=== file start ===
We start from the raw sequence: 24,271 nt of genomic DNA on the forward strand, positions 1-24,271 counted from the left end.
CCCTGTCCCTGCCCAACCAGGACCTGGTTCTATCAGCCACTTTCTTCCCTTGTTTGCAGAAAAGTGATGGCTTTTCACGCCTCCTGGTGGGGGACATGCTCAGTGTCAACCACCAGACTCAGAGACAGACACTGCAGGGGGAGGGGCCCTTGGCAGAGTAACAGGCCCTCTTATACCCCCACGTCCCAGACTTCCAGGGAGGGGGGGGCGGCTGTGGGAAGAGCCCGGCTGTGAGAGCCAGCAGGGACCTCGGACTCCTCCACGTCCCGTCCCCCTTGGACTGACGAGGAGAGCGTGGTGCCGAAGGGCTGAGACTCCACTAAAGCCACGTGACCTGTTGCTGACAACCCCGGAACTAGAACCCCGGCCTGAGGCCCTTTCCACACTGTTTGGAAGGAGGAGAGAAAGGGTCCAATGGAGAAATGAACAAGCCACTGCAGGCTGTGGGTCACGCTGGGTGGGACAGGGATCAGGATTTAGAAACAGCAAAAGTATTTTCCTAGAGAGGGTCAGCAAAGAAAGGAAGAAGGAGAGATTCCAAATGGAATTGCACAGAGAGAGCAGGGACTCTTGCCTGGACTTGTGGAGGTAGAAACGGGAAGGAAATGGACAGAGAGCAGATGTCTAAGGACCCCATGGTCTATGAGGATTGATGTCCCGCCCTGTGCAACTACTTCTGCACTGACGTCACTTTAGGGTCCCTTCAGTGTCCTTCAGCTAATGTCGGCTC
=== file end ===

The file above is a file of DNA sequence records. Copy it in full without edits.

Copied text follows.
We start from the raw sequence: 24,271 nt of genomic DNA on the forward strand, positions 1-24,271 counted from the left end.
CCCTGTCCCTGCCCAACCAGGACCTGGTTCTATCAGCCACTTTCTTCCCTTGTTTGCAGAAAAGTGATGGCTTTTCACGCCTCCTGGTGGGGGACATGCTCAGTGTCAACCACCAGACTCAGAGACAGACACTGCAGGGGGAGGGGCCCTTGGCAGAGTAACAGGCCCTCTTATACCCCCACGTCCCAGACTTCCAGGGAGGGGGGGGCGGCTGTGGGAAGAGCCCGGCTGTGAGAGCCAGCAGGGACCTCGGACTCCTCCACGTCCCGTCCCCCTTGGACTGACGAGGAGAGCGTGGTGCCGAAGGGCTGAGACTCCACTAAAGCCACGTGACCTGTTGCTGACAACCCCGGAACTAGAACCCCGGCCTGAGGCCCTTTCCACACTGTTTGGAAGGAGGAGAGAAAGGGTCCAATGGAGAAATGAACAAGCCACTGCAGGCTGTGGGTCACGCTGGGTGGGACAGGGATCAGGATTTAGAAACAGCAAAAGTATTTTCCTAGAGAGGGTCAGCAAAGAAAGGAAGAAGGAGAGATTCCAAATGGAATTGCACAGAGAGAGCAGGGACTCTTGCCTGGACTTGTGGAGGTAGAAACGGGAAGGAAATGGACAGAGAGCAGATGTCTAAGGACCCCATGGTCTATGAGGATTGATGTCCCGCCCTGTGCAACTACTTCTGCACTGACGTCACTTTAGGGTCCCTTCAGTGTCCTTCAGCTAATGTCGGCTC